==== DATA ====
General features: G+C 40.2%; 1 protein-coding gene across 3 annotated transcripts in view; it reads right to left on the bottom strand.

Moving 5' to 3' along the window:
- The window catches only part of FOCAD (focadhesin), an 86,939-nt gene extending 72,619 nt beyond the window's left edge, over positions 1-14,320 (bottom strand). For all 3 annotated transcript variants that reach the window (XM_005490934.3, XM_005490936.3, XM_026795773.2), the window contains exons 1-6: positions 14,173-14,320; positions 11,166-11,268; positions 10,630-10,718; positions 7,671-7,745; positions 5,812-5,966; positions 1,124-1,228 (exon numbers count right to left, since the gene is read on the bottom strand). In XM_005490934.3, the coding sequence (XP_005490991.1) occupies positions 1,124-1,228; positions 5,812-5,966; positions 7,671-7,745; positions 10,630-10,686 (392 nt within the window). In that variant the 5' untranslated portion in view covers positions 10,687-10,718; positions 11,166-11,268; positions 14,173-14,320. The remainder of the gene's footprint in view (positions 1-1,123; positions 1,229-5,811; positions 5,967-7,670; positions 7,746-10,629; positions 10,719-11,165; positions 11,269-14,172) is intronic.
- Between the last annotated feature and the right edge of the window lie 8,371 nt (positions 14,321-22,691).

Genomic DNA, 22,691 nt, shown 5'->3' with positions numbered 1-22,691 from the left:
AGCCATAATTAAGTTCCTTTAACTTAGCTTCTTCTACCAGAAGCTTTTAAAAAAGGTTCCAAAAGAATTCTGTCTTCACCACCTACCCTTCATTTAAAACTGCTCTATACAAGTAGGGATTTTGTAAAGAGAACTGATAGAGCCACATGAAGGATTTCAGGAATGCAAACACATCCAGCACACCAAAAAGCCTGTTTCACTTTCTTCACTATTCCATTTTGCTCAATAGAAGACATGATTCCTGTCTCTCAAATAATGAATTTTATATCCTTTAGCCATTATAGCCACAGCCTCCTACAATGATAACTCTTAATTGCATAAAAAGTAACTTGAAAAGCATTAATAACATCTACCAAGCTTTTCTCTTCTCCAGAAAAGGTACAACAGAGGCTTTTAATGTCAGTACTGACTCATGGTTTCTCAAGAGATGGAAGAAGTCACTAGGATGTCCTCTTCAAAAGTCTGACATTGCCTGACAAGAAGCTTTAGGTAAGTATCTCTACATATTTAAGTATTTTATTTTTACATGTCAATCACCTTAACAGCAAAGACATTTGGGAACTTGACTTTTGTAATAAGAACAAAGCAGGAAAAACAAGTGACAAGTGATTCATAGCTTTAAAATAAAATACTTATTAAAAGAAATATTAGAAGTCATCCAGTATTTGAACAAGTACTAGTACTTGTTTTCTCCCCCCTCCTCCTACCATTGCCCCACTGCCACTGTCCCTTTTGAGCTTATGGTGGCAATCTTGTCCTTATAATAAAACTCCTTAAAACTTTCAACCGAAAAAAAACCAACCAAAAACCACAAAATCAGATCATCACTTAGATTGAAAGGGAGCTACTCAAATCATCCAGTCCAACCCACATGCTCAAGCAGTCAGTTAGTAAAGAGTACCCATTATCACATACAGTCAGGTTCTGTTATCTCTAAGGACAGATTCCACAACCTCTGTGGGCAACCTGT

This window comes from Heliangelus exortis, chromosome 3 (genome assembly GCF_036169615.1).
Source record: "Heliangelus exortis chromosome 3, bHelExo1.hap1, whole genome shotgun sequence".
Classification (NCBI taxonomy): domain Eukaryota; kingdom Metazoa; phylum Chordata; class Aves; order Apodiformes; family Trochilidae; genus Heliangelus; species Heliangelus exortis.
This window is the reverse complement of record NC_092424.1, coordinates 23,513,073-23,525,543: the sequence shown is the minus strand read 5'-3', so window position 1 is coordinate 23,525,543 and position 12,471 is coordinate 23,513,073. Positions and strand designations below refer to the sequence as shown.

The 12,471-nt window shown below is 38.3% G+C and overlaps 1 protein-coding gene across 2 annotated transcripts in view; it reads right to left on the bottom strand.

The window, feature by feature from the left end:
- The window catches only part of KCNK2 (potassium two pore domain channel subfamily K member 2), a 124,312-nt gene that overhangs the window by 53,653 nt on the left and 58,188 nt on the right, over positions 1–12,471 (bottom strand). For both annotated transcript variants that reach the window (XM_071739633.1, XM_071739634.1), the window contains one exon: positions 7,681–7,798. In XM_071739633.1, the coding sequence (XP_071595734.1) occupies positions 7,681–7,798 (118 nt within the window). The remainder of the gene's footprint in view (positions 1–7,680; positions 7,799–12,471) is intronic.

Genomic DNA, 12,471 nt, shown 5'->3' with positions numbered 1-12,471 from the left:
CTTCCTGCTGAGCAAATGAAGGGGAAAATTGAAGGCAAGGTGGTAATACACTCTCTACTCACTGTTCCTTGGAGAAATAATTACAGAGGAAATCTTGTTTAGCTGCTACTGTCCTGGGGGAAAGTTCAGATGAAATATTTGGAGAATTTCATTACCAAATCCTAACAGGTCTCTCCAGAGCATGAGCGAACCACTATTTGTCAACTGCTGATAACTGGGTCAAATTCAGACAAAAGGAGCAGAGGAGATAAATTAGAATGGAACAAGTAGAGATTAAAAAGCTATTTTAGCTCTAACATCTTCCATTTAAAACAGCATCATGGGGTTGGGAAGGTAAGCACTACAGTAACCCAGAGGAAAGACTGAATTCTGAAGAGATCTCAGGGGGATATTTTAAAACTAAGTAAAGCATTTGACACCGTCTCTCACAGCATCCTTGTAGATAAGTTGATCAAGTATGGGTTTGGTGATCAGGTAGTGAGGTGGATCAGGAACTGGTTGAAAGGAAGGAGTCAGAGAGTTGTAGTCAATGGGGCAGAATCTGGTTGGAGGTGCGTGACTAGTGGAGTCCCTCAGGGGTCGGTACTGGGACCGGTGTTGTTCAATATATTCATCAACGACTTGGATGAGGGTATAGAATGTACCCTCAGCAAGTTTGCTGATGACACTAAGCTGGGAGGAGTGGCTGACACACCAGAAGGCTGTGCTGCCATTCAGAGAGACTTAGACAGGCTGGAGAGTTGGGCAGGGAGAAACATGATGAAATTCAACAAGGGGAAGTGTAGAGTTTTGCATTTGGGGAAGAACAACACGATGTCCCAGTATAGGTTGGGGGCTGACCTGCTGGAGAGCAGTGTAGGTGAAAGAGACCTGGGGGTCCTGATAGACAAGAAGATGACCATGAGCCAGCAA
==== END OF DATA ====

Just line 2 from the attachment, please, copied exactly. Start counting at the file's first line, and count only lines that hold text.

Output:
Moving 5' to 3' along the window: